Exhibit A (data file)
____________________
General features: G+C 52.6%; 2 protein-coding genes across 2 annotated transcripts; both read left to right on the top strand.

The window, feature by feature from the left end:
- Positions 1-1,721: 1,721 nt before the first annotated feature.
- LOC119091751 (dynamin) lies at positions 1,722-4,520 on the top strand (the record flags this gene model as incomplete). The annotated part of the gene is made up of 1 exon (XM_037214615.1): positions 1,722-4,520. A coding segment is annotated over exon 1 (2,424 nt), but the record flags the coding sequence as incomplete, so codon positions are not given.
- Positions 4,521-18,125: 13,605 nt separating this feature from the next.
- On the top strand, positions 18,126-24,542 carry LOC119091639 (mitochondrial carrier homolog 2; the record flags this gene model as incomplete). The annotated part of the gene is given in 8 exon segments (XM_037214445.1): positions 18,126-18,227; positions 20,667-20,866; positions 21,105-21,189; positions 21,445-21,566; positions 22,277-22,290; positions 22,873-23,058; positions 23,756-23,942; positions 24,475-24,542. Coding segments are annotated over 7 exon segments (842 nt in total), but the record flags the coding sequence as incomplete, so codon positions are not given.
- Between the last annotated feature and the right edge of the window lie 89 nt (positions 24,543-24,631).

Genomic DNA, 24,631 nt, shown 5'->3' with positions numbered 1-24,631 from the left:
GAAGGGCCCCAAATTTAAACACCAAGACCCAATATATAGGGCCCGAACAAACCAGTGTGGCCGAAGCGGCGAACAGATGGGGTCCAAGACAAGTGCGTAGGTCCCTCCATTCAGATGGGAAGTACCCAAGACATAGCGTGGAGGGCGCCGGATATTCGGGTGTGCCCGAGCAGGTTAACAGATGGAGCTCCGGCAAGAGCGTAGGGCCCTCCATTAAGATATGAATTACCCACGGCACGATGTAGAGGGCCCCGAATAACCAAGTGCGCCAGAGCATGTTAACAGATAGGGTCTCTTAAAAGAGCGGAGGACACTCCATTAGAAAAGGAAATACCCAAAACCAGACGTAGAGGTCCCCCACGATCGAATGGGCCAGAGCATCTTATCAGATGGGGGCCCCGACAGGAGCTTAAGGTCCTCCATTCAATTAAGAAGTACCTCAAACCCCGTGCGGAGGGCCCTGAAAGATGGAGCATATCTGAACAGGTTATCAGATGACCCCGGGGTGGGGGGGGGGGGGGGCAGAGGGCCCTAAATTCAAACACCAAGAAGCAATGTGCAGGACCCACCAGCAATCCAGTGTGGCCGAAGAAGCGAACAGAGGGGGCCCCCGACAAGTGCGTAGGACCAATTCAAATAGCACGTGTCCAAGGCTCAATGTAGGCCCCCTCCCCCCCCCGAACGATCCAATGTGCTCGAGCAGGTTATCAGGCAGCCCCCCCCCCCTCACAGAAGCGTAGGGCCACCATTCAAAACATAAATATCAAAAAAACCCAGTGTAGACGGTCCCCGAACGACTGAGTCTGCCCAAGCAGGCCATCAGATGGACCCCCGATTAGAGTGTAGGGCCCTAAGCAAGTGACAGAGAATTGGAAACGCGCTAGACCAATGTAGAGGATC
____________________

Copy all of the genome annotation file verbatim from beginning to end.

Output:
General features: G+C 52.6%; 2 protein-coding genes across 2 annotated transcripts; both read left to right on the top strand.

The window, feature by feature from the left end:
- Positions 1-1,721: 1,721 nt before the first annotated feature.
- LOC119091751 (dynamin) lies at positions 1,722-4,520 on the top strand (the record flags this gene model as incomplete). The annotated part of the gene is made up of 1 exon (XM_037214615.1): positions 1,722-4,520. A coding segment is annotated over exon 1 (2,424 nt), but the record flags the coding sequence as incomplete, so codon positions are not given.
- Positions 4,521-18,125: 13,605 nt separating this feature from the next.
- On the top strand, positions 18,126-24,542 carry LOC119091639 (mitochondrial carrier homolog 2; the record flags this gene model as incomplete). The annotated part of the gene is given in 8 exon segments (XM_037214445.1): positions 18,126-18,227; positions 20,667-20,866; positions 21,105-21,189; positions 21,445-21,566; positions 22,277-22,290; positions 22,873-23,058; positions 23,756-23,942; positions 24,475-24,542. Coding segments are annotated over 7 exon segments (842 nt in total), but the record flags the coding sequence as incomplete, so codon positions are not given.
- Between the last annotated feature and the right edge of the window lie 89 nt (positions 24,543-24,631).

Genomic DNA, 24,631 nt, shown 5'->3' with positions numbered 1-24,631 from the left:
GAAGGGCCCCAAATTTAAACACCAAGACCCAATATATAGGGCCCGAACAAACCAGTGTGGCCGAAGCGGCGAACAGATGGGGTCCAAGACAAGTGCGTAGGTCCCTCCATTCAGATGGGAAGTACCCAAGACATAGCGTGGAGGGCGCCGGATATTCGGGTGTGCCCGAGCAGGTTAACAGATGGAGCTCCGGCAAGAGCGTAGGGCCCTCCATTAAGATATGAATTACCCACGGCACGATGTAGAGGGCCCCGAATAACCAAGTGCGCCAGAGCATGTTAACAGATAGGGTCTCTTAAAAGAGCGGAGGACACTCCATTAGAAAAGGAAATACCCAAAACCAGACGTAGAGGTCCCCCACGATCGAATGGGCCAGAGCATCTTATCAGATGGGGGCCCCGACAGGAGCTTAAGGTCCTCCATTCAATTAAGAAGTACCTCAAACCCCGTGCGGAGGGCCCTGAAAGATGGAGCATATCTGAACAGGTTATCAGATGACCCCGGGGTGGGGGGGGGGGGGGGCAGAGGGCCCTAAATTCAAACACCAAGAAGCAATGTGCAGGACCCACCAGCAATCCAGTGTGGCCGAAGAAGCGAACAGAGGGGGCCCCCGACAAGTGCGTAGGACCAATTCAAATAGCACGTGTCCAAGGCTCAATGTAGGCCCCCTCCCCCCCCCGAACGATCCAATGTGCTCGAGCAGGTTATCAGGCAGCCCCCCCCCCCTCACAGAAGCGTAGGGCCACCATTCAAAACATAAATATCAAAAAAACCCAGTGTAGACGGTCCCCGAACGACTGAGTCTGCCCAAGCAGGCCATCAGATGGACCCCCGATTAGAGTGTAGGGCCCTAAGCAAGTGACAGAGAATTGGAAACGCGCTAGACCAATGTAGAGGATC